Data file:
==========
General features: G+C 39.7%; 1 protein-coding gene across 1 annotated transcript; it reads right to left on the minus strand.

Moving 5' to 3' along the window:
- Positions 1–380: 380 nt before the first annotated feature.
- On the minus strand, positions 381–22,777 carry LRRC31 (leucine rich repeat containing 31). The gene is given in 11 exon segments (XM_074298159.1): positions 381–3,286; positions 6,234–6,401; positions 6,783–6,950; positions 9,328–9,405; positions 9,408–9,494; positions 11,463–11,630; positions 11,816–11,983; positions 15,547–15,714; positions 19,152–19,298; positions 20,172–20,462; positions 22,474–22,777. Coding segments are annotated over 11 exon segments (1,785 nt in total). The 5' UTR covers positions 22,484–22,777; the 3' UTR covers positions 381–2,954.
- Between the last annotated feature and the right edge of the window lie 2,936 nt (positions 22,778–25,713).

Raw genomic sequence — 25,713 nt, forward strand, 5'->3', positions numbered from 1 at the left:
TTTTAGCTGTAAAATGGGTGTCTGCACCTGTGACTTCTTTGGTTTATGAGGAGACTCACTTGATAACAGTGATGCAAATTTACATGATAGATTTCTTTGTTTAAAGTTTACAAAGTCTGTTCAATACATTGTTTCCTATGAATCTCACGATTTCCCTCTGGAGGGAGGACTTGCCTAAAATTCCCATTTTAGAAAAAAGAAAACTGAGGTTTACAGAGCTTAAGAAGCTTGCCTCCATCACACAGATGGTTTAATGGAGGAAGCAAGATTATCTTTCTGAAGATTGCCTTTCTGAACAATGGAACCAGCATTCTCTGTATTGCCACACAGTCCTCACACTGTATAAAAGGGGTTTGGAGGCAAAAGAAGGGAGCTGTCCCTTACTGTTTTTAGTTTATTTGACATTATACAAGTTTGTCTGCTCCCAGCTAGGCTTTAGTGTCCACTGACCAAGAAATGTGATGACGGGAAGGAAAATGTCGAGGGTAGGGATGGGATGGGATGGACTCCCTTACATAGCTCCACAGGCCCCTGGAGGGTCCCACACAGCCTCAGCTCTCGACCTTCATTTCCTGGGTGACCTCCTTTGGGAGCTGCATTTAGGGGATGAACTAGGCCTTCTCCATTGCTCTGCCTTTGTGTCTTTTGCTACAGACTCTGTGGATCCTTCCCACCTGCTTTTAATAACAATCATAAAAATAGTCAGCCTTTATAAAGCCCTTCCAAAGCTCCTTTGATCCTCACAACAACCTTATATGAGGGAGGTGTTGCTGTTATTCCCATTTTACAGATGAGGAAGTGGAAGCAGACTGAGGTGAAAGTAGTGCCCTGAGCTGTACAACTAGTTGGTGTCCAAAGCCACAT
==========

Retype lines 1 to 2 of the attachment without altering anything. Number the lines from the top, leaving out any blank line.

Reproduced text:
General features: G+C 39.7%; 1 protein-coding gene across 1 annotated transcript; it reads right to left on the minus strand.

Moving 5' to 3' along the window: